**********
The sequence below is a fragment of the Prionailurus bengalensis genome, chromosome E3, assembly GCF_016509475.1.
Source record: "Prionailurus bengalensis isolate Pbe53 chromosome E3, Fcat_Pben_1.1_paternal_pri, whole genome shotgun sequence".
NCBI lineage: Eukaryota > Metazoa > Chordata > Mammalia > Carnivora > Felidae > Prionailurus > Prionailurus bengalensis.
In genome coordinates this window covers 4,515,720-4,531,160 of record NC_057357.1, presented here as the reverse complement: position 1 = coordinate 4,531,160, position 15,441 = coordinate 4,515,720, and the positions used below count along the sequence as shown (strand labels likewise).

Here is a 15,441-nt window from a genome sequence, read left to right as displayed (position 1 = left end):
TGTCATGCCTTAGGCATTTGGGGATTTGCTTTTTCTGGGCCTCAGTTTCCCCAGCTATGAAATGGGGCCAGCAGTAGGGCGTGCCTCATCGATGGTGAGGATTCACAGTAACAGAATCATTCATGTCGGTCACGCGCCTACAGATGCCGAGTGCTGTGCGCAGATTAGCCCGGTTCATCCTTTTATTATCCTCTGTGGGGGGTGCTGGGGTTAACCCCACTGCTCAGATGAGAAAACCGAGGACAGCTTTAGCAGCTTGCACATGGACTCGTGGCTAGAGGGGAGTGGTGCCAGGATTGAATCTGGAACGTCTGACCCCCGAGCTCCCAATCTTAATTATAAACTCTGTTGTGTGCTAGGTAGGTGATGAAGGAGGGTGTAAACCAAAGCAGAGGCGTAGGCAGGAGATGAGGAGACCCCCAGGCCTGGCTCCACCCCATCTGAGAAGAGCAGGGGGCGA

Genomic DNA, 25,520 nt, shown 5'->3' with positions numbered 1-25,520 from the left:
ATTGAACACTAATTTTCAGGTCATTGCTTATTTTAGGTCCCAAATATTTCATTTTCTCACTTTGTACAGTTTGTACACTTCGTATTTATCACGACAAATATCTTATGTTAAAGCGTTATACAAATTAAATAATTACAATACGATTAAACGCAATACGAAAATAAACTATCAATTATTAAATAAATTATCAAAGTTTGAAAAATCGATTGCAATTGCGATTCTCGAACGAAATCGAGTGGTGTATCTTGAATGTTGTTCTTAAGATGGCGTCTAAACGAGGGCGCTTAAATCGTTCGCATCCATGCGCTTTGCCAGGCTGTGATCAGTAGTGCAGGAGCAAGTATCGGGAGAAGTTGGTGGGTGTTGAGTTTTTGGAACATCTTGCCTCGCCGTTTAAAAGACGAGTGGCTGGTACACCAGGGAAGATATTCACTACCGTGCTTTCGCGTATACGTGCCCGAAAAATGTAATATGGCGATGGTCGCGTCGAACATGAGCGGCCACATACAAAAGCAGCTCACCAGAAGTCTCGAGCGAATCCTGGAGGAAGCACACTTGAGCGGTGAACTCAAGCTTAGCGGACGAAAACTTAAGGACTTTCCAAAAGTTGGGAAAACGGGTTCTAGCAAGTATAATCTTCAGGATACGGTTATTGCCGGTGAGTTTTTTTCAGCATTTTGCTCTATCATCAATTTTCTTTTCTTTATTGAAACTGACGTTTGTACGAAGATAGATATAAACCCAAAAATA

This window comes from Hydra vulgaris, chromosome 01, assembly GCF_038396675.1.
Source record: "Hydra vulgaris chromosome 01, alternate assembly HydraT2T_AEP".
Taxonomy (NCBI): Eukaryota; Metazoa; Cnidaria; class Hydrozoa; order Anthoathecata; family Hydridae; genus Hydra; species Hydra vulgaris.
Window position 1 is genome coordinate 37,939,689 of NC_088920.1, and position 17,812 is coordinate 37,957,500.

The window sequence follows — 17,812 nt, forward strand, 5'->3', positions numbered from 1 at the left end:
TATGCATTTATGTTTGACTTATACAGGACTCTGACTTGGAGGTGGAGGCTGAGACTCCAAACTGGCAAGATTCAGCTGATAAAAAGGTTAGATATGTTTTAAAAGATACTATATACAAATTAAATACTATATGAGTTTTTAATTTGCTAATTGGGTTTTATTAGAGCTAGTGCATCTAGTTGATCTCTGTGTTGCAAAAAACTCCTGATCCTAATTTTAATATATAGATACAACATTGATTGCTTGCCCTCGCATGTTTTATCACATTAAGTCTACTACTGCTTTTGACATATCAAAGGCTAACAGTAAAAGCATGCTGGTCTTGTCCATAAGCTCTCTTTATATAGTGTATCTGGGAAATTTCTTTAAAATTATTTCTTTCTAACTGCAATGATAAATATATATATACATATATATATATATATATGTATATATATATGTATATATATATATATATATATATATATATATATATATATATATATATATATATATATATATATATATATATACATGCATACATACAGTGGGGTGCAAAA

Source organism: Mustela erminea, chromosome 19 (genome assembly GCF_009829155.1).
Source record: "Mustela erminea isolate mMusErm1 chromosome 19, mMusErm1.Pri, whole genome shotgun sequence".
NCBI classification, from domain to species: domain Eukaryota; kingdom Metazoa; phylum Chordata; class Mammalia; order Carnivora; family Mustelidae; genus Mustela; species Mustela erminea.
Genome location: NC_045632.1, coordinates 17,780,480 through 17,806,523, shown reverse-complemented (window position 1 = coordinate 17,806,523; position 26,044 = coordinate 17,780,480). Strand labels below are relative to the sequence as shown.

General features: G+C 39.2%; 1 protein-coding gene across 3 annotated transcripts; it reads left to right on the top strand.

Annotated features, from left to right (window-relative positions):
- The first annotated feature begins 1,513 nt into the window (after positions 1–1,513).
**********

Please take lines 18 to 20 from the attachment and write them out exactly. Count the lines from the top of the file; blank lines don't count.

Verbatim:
Genome location: NC_045632.1, coordinates 17,780,480 through 17,806,523, shown reverse-complemented (window position 1 = coordinate 17,806,523; position 26,044 = coordinate 17,780,480). Strand labels below are relative to the sequence as shown.

General features: G+C 39.2%; 1 protein-coding gene across 3 annotated transcripts; it reads left to right on the top strand.

Annotated features, from left to right (window-relative positions):